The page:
Publisher: Anadolu University, Eskisehir
Journal: The Turkish Online Journal of Distance Education
Subjects: Special aspects of education, LC8-6691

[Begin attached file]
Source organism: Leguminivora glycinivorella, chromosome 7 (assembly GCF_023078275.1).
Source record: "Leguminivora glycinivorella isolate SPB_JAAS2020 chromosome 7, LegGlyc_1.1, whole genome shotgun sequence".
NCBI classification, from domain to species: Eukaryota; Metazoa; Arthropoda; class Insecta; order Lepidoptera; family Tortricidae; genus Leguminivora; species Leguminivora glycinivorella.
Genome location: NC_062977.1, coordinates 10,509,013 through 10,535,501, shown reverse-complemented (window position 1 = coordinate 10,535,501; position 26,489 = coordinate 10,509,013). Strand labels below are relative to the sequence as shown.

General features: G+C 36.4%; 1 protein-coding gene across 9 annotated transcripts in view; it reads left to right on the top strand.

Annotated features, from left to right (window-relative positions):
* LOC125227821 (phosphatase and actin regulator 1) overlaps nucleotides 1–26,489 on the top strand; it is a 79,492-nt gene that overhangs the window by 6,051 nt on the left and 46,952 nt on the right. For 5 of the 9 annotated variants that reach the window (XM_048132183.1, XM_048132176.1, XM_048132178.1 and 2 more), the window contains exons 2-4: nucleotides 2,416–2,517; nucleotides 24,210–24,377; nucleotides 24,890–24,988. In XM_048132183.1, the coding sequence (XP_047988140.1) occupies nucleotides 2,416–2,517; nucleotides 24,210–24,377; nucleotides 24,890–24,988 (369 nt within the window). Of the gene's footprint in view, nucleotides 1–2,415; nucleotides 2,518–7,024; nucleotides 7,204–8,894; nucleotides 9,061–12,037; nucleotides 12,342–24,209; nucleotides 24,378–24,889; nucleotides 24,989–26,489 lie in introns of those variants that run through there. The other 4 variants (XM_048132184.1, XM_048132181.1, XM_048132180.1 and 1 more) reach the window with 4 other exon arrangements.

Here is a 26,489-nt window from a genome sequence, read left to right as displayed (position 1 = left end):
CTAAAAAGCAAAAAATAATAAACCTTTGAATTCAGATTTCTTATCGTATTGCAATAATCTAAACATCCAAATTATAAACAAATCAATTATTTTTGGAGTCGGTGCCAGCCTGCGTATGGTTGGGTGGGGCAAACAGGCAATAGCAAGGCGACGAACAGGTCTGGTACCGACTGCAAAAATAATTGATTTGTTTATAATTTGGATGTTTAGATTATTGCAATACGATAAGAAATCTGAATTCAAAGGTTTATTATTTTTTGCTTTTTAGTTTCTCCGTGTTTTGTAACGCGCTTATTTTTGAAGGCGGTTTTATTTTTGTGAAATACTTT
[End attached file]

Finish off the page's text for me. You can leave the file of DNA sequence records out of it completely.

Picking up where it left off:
Greetings Dear readers of TOJDE,TOJDE is appeared on your screen now as Volume 10, Number: 2. This is the second issue of the year 2009 and 10th anniversary of TOJDE. In this issue it is published four notes for Editor, 13 articles, 2 reviews. And this time, 28 authors from 8 different countries are placed. These published articles are from Canada, Gana, India, Iran, Malaysia, Pakistan, United Kingdom and Turkey. “Reflective Approach In Teaching Pre-Degree Chemistry” has sent to editor of TOJDE from India and written by B. Venkateswara RAO and D. Samrajya LAKSHMI from Andhra Pradesh University, Their paper involve an investigation of a chemistry teacher in two years intermediate education in Vijayawada, Andhra Pradesh, India. The teacher was successful in his goal of teaching for understanding because he was effective classroom manager and he had strong science content knowledge that enabled him to focus on instructional strategies that facilitated student understanding. He asked appropriate questions, responded to student questions, and used effective cognitive monitoring strategies. The teacher was able to teach effectively because he had adequate content knowledge and pedagogical content knowledge. The second notes for editor is titled as Study Of Learning Styles And Their Roles In The Academic Achievement Of The Students Of Payame Noor University (PNU)” which is written by Mahdi Moeni KIA, Ahmad ALIAPOUR and Esmaeil GHADERI, from Human college, Payame Noor University, Tehran, IRAN. Their paper mentioned that most of male students use verbal and solitary learning styles. Most of female student use aural and verbal learning styles. The academic achievement of female students is more than the academic achievement of male students. Among the students of Payame Noor University, those who use visual learning style have the greatest achievement. Students with social, aural, verbal, and solitary learning styles are in the following ranks respectively. Students with logical and physical learning styles have the least academic achievement.“The Use of Information and Communications Technology (ICT) to Improve Access In-Service Teacher Education Programmes for Educational Development In Pakistan” is the third paper for “Notes for Editor” section of TOJDE’s this issue. It has written by Melaine PERPETUAL D’CRUZE, from Institute for Educational Development Pakistan. An article points out that the use of ICT and distance education in the delivery of professional development programmers for in-service teachers to improve access to educational opportunities is explored in this article. Further, the link between teacher development and the development of human capital to aid educational and national development is discussed. The role of ICT and distance education is highlighted in enabling this venture which eventually leads to overall educational and national development.The last one for Note for editor titled as “Effectiveness of Distance Education in Teacher Training Program of Allama Iqbal Open University” is third paper for “Notes for Editor” section of TOJDE’s this issue. It has written by Muhammad AKHLAQ from Department of Education Preston University Islamabad Pakistan. This research attempts to evaluate the effectiveness of B.Ed programme offered by AIOU. For this purpose B.Ed programme of AIOU is divided into methodology, material, assignments, tutorials, media support, workshop, teaching practice and evaluation. A 38-item questionnaire of s 5 stages (Likert scale) was constructed for both teachers and students; the reliability of the questionnaire was 0.987 (Cornbach Alpha). 100 tutors and 300 hundred students from Multan and Bahawalpur regions were considered the sample of the study. The study found that tutors are good at methodology and students verify it. The first two articles are from Turkey which on English language teaching evaluation, applied by Anadolu University. The first article of this issue is coming on “Does Frequency Of Online Support Use Have An Effect On Overall Grades?”, written by Dr. Handan KOPKALLI-YAVUZ and M. Emin MUTLU. In their study they state that online support in the Distance English Language Teaching (DELT) Program within the open education system at Anadolu University and whether the frequency of online support use has an effect on student grades. The DELT Program is a blended program in that it has both face-to-face and distance education components. The Second article is on “Online Course Support In Distance Learning: Student Evaluation of English Language Teaching Bachelor of Arts Program”, written by Dr. Nurhan SAKAR Anadolu University, Faculty of Open Education, Eskisehir, TURKEY. In this article is mentioned that the opinions of the senior students, who took course support through web based asynchronous communication methods in the academic year 2007–2008 at the Open Education Faculty, English Language Teaching Bachelor of Arts Program (OEF ELT BA) at Anadolu University. According to Sakar, 58,2% of students have computer and internet connection in their houses. Students generally attend online courses once or twice a week. Attendance to online courses increases during examination terms. Students, who don’t believe in the contribution of online courses don’t attend those courses. The third articles are from India. The third one is on “Teaching Practice for Student Teachers of B.ED Programme: Issues, Predicaments & Suggestions, written by Anupama BHARGAVA, from India. In her paper teacher training programme (B.Ed) period of teaching practice is considered as very demanding, hectic and exhaustive. Yet the essence of teacher training lies in it. Every year student teachers are sent for teaching practice to different schools. This paper takes into account the various predicaments faced by student teachers and ways to strengthen the teaching practice so that reflective teaching practice can be encouraged.The 4th articles arrived from Turkey which is prepared on “Creating Web-Based Math Learning Tool For Turkish Middle School Students: Webquest, written by Dr. Aytaç KURTULUS Faculty of Education, Department of Elementary Education, Osmangazi University, Eskisehir, TURKEY. In her study, the information to be aimed at is to introduce the WebQuest system, which was developed at San Diego State University by Bernie Dodge. A webQuest can be used web-based math learning tool for Turkish middle school students. Therefore, an example of geometry education WebQuest is given to introduce WebQuest system because WebQuest will be active in geometry teaching similar to the other subjects. An overview of WebQuest technology application and several resources for teachers and students interested in creating WebQuests can be found on The WebQutest Page.The fifth article came from Malaysia and written on Localisation Of The E-Educator Module The Malaysian experience, by Siew Ming THANG, School of Language Studies and Linguistics FSSK, Universiti Kebangsaan Malaysia and Gordon JOYES School of Education University of Nottingham, United Kingdom. The aim of their study is to share the results of the first three focus group interviews and the Blogs. The findings revealed that the eEducator module curriculum was perceived as highly relevant to the tutors and impacted on their personal and professional development establishing a community of practice for the tutors involvedThe sixth article which is entitled as “Distance Education Potential For A Canadian Rural Island Community”, written by Tom JONES, Centre for Distance Education Athabasca University, Athabasca, Alberta, CANADA. The purpose of the study was to investigate the potential impact of distance education on a small, rural, Canadian island community. Presently, the population of small, rural island communities on the west coast of Canada are facing numerous challenges to retain and to attract permanent residents and families and to provide support and direction for those residents who wish to pursue K-12 accreditation, post-secondary education, vocational/trades training and up-grading or life-long learning. The results indicated that there were four general areas of purported benefit: academic advancement, an improved quality of life, support for young families and a stabilizing affect on the local economy. Suggestions for the implementation of a suitable distance education resource are noted“Status of Face-To-Face Instruction In Distance Education At AIOU”, send by Prof. Dr. Muhammad RASHID, Dean Education and Dean Doctoral Programme Preston University. Islamabad, PAKISTAN. In his paper, the status of face-to-face instruction in distance education is highlighted. Conditions under which it may be effective and made to contribute towards the goals of distance education are examined; finally, suggestions are given as to the future direction of face-to-face instruction as a component of distance education.The eight article is again came from Pakistan AIOU. Titled article is on Experiences and Tensions Of Tuturing At Allama Iqbal Open University Pakistan, written by Dr. Nabi Bux JUMANI, Shahinshah BABAR KHAN and M. Athar HUSSAIN. Their paper addresses presents data from a study of experiences of distance education tutors at Allama Iqbal Open University (AIOU), Pakistan, in the use of face-to-face tuition to support their students undertaking teacher training programmes at a distance. It explores the tensions for ‘face-to-face’ teachers involved in ‘distance teaching’ courses, and discusses these in terms of the tutors’ perceptions of the ways in which face-to-face tutorials are used to manage these tensions.The 9th article is arrived to us from Malaysia again and written by Azilah KASIM and Hisham DZAKIRIA on Encouraging Environmental Management Among Small And Medium Accommodations (SMAs) Through E-Learning Initiative. The study concludes those respondents’ perceptions on the meaning, marketability and practicality of environmental management that SMAs are generally positive about the relevance of environmental issues in their operations and their role in it. However, the SMAs do not go beyond the basic common sense of cutting their water and energy costs. Next and the tenth article are written K. SIABI-MENSAH, S. K. BADU-NYARKO and BEATRICE A. TORTO from GHANA. The paper is entitled as “Problems Of Part-Time Students In Ghana: Implications For Distance Education”. They introduce the part-time students have problems relating to family responsibilities, work, institutional commitments and finance among others. The findings indicated that course deliveries at the distance need to be flexible in terms of structure and time. Distance education provision must consider fee payments in installments in order to retain the students in the learning activities. The eleventh article arrived from Oxford University, UK, which is titled as “Rethinking the Competencies Of Instructional Designers As Information Architects”, written by Ayse KOK. She focused on an overview of the main definitions of the information architect along with the major information architecture designs by describing the changing landscape in more detail from the perspective of the Articulation theory. It then moves into a discussion of the similarities between an information architect and an instructional designer. The paper concludes that the instructional designers should adopt a multidisciplinary perspective in order to design effective learning spaces and that there must be a link between the information architecture and the previously un-articulated disciplines in order to develop a disciplinary identity of instructional designers. The article is which numbered as 12, from Malaysia. Article is entitled as “Malaysian Learners and Their Perceptions Towards Online English Language Courses, written by N. Pramela KRISH from Universiti Kebangsaan and Bee Eng WONG from Universiti Putra. Their paper reports the findings of a study on the teaching and learning and technology factors of online English language courses at UNITAR (University Tun Abdul Razak), a virtual university in Malaysia. Both quantitative and qualitative approaches were employed in eliciting data via a questionnaire survey and in-depth interviews. Specifically, the paper reports on learners’ perceptions towards the teaching and learning as well as technology factors during the online English course they were engaged in.The thirteenth article is from Anadolu University, the communication Faculty on “Teacher Immediacy Behaviors and Participation in Computer Mediated Communication” which is written by Mestan KUCUK.He mention ih his article that affective and interactive indicators were the least used immediacy behaviors while cohesive indicators were mostly used by teacher in this case. Also data show that teachers’ interactive immediacy behaviors and immediate feedback determine students’ participation in asynchronous computer-mediated communication environment.Two books are reviewed in this issue. The first one is about “Narrative Research on Learning comparative and international perspectives”, Edited by Sheila Trahar” The first section of the book considers different perspectives on narrative as methodology, including its value in particular cultural contexts. The second section provides readers with international and comparative perspectives on the practical application of narrative methodology in a wide range of arenas worldwide. This combination of methodological issues with practical examples provides opportunities to examine how narrative as a methodology is applied in a range of ‘real world’ situations.The second reviewed book is titled as ONLINE SCIENCE LEARNING: Best Practices and Technologies andwritten by Kevin F. Downing and Jennifer K. Holtz This book will also benefit audiences within the science education community of practice and others interested in STEM education, virtual schools, e-learning, m-learning, natural sciences, physical sciences, biological sciences, geosciences, online learning models, virtual laboratories, virtual field trips, cyberinfrastructure, neurological learning and the neuro-cognitive model.Dear readers, you can reach us online either directly at http://tojde.anadolu.edu.tr or by visiting Anadolu University homepage at http://www.anadolu.edu.tr from English version, clicking on Scientific Research button and than go to the Referred Journals. To receive further information and to send your recommendations and remarks, or to submit articles for consideration, please contact TOJDE Secretariat at the below address or e-mail us to Hope to stay in touch and meeting in our next Issue, 1st of January 2009 Cordially,Prof. Dr. Ugur Demiray Editor-in-Chief Anadolu University Yunusemre Campus 26470-Eskisehir TURKEY Tel: +90 222 335 0581 ext. 2521 or 2522GSM: +90 542 232 21 167 Fax: +90 222 320 4520 or Emails: or : http://home.anadolu.edu.tr/~udemiray URL: http://tojde.anadolu.edu.tr